Merguez Sausage Couscous

1 lb Merguez sausage, chopped into 1/2″ lengths

1 medium onion, chopped fine

4 T unsalted clarified butter, in all (see note)

1 bell pepper, cut into 1/2″ dice

4 small zucchini, cut into a 1/2″ dice

1 tsp turmeric

3/4 tsp ground cayenne pepper

1 1/2 T tomato paste

3 1/2 cups chicken stock1 3″ long stick cinnamon

1 large bay leaf

1 tsp ground cumin

1 tsp Hungarian hot paprika

1 can (14.5 oz) small white beans, drained

one box instant couscous

Heat a large casserole on high for 30 seconds, then add 1 tablespoon clarified butter and let it heat for 30 seconds. Add the chopped bell pepper and stir until the pepper is somewhat browned. Use a slotted spoon to remove the pepper to a bowl, and in the same casserole heat 1 more tablespoon clarified butter. Add the zucchini and stir for about 10 minutes, until cooked and somewhat browned. Remove to the bowl and add a third tablespoon of clarified butter. Heat, then fry the onions until soft and slightly browned, then add the lamb sausage and fry, stirring frequently, until the sausage pieces are browned and have rendered all their fat. Add the turmeric, cayenne, tomato paste, chicken stock, cinnamon stick, bay leaf, cumin and paprika, and stir. Bring to a boil, then reduce heat and simmer, partially covered, for 30 minutes.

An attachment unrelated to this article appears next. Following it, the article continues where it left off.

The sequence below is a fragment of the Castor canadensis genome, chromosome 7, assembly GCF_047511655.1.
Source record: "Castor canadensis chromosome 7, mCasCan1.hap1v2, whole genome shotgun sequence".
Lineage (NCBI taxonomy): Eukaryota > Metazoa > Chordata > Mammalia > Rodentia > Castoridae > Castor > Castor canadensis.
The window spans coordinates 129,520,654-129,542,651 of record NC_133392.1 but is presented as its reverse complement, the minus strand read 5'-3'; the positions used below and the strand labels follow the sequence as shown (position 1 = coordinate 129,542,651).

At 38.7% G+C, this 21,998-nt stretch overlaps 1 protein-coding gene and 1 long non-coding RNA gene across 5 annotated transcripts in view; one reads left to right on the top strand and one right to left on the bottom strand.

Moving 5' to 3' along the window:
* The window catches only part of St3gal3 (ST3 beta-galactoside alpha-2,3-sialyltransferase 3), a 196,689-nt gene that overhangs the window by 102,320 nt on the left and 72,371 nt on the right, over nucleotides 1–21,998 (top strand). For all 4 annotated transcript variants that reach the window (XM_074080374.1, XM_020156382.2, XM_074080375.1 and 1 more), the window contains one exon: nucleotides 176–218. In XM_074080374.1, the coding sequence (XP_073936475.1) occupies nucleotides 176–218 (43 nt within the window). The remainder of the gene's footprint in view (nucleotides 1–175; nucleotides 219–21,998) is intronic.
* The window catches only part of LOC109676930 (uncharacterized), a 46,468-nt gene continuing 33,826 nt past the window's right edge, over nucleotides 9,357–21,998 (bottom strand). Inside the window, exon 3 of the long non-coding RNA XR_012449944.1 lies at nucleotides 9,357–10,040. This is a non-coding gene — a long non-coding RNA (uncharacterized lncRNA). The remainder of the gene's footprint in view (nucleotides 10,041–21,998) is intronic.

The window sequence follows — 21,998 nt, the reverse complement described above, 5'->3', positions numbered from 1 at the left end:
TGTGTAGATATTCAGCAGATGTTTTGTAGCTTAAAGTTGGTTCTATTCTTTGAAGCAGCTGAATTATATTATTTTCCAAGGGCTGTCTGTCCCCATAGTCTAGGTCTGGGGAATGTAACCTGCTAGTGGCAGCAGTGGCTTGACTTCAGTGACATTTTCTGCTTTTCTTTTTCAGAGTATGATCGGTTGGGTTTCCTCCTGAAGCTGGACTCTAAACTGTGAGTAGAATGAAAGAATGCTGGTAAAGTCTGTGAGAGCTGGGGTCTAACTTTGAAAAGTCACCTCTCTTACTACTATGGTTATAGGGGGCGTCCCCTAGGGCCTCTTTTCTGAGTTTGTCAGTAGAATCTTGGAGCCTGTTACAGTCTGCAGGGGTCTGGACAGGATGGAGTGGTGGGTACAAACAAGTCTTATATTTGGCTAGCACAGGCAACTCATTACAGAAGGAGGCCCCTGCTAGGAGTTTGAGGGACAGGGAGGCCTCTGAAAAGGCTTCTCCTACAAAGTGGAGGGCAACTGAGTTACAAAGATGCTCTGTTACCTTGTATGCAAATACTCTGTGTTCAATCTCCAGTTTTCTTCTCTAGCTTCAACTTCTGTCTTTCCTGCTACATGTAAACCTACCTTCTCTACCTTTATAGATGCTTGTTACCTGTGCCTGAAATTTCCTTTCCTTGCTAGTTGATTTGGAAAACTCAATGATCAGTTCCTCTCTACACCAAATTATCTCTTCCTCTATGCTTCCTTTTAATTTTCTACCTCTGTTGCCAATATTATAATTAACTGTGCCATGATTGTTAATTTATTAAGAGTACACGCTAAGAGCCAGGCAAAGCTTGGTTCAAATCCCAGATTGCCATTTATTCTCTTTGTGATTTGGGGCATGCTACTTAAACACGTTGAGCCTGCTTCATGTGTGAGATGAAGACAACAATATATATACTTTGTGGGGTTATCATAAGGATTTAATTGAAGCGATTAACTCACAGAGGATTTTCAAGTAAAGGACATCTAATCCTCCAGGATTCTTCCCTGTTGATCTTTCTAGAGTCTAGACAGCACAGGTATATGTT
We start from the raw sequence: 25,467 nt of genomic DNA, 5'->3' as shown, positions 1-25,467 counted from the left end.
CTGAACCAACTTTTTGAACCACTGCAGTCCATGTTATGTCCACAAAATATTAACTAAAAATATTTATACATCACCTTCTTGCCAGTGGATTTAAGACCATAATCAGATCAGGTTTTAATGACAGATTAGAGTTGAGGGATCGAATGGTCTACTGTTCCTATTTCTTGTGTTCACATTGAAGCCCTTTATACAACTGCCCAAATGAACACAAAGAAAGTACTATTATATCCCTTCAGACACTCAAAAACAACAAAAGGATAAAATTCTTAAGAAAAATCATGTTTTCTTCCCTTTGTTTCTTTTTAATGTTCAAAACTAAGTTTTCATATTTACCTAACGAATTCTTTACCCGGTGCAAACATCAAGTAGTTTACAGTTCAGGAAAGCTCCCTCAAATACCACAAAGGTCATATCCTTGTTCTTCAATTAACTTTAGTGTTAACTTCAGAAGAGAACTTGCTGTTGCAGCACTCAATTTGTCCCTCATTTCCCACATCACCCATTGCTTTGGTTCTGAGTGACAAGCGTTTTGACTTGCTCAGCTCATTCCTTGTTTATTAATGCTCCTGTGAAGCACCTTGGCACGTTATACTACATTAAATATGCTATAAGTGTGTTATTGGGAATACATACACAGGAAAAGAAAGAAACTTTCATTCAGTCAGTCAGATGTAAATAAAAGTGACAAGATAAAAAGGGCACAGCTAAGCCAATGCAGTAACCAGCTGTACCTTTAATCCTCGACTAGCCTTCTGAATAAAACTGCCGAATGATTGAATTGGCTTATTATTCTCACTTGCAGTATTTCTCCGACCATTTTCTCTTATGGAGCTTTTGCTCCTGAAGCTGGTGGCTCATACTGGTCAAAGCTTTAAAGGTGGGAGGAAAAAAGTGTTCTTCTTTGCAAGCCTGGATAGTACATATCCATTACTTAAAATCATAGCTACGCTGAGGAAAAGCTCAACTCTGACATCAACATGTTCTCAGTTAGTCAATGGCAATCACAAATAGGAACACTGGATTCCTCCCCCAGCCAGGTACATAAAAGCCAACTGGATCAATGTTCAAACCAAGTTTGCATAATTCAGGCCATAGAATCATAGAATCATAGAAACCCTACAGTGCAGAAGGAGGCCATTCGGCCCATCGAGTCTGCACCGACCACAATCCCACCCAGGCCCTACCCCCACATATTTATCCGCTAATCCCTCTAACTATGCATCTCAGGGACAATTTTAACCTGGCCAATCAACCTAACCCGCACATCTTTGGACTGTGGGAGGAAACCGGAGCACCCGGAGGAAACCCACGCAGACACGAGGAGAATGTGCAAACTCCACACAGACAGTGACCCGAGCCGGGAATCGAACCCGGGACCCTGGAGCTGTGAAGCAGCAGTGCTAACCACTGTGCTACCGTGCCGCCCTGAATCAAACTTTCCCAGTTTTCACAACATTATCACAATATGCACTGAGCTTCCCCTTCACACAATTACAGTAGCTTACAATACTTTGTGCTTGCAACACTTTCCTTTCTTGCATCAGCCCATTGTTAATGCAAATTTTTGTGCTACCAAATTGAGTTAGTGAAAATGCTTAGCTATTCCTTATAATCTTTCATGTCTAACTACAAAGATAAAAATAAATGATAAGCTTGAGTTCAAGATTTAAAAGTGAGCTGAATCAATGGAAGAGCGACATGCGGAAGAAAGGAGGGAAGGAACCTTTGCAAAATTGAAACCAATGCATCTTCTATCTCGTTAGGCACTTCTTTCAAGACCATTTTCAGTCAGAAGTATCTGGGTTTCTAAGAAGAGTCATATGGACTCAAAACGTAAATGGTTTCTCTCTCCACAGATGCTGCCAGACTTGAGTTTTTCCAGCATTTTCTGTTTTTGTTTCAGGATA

Meanwhile, prepare the couscous according to package directions. I like to add 1 tsp salt and 1 T butter to the water, whether it says to or not. After the couscous is cooked and has been fluffed, let it sit, covered, until needed.

When the stew has simmered 30 minutes, uncover it and add the bell pepper-zucchini mix, and the canned (drained) beans. Simmer until the beans are heated through. Give the prepared couscous a final fluff, and arrange it in a ring in a large bowl or on a large serving platter. Pour the lamb stew into the space in the middle and serve. I like to serve couscous with a salad made of spring greens to which I have added bits of mint or Thai basil, dressed with a nice vinagrette.

Note: Clarified butter is butter from which the milk-fat solids have been removed, which means you can bring it to a higher heat, suitable for frying. It’s very easy to make. Melt one or two sticks of unsalted butter over low heat in a heavy-bottomed pan. The milk-fat solids will separate out and rise to the top as a white foam. Turn off the heat and skim off as much of the foam as you can with a spoon, then remove the rest by straining the butter through several layers of cheesecloth. Use when pan frying fish or steaks, among other things. Store in a covered glass jar in the refrigerator.

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